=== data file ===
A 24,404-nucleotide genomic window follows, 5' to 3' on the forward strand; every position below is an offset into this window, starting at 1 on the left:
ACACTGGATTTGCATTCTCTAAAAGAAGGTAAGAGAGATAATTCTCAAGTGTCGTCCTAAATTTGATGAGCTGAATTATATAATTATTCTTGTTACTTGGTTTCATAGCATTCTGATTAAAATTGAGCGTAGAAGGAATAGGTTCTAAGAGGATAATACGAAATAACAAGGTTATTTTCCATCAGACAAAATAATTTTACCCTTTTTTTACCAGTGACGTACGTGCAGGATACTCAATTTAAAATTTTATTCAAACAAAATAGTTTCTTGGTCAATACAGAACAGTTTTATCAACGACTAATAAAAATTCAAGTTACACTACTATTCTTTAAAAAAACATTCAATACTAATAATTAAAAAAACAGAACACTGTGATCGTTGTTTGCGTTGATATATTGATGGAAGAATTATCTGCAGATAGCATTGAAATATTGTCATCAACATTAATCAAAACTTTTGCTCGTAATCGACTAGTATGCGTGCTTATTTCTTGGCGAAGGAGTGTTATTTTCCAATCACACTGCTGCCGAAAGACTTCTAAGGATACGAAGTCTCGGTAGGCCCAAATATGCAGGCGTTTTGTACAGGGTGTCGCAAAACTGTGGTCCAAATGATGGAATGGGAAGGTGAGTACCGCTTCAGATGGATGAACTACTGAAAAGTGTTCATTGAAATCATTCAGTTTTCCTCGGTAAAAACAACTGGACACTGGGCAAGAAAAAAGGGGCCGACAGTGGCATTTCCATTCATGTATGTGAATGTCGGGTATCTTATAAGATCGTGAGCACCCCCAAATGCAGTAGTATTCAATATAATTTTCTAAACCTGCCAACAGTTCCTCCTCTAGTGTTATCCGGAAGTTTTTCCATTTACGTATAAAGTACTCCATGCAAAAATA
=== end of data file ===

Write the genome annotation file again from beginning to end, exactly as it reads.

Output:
A 24,404-nucleotide genomic window follows, 5' to 3' on the forward strand; every position below is an offset into this window, starting at 1 on the left:
ACACTGGATTTGCATTCTCTAAAAGAAGGTAAGAGAGATAATTCTCAAGTGTCGTCCTAAATTTGATGAGCTGAATTATATAATTATTCTTGTTACTTGGTTTCATAGCATTCTGATTAAAATTGAGCGTAGAAGGAATAGGTTCTAAGAGGATAATACGAAATAACAAGGTTATTTTCCATCAGACAAAATAATTTTACCCTTTTTTTACCAGTGACGTACGTGCAGGATACTCAATTTAAAATTTTATTCAAACAAAATAGTTTCTTGGTCAATACAGAACAGTTTTATCAACGACTAATAAAAATTCAAGTTACACTACTATTCTTTAAAAAAACATTCAATACTAATAATTAAAAAAACAGAACACTGTGATCGTTGTTTGCGTTGATATATTGATGGAAGAATTATCTGCAGATAGCATTGAAATATTGTCATCAACATTAATCAAAACTTTTGCTCGTAATCGACTAGTATGCGTGCTTATTTCTTGGCGAAGGAGTGTTATTTTCCAATCACACTGCTGCCGAAAGACTTCTAAGGATACGAAGTCTCGGTAGGCCCAAATATGCAGGCGTTTTGTACAGGGTGTCGCAAAACTGTGGTCCAAATGATGGAATGGGAAGGTGAGTACCGCTTCAGATGGATGAACTACTGAAAAGTGTTCATTGAAATCATTCAGTTTTCCTCGGTAAAAACAACTGGACACTGGGCAAGAAAAAAGGGGCCGACAGTGGCATTTCCATTCATGTATGTGAATGTCGGGTATCTTATAAGATCGTGAGCACCCCCAAATGCAGTAGTATTCAATATAATTTTCTAAACCTGCCAACAGTTCCTCCTCTAGTGTTATCCGGAAGTTTTTCCATTTACGTATAAAGTACTCCATGCAAAAATA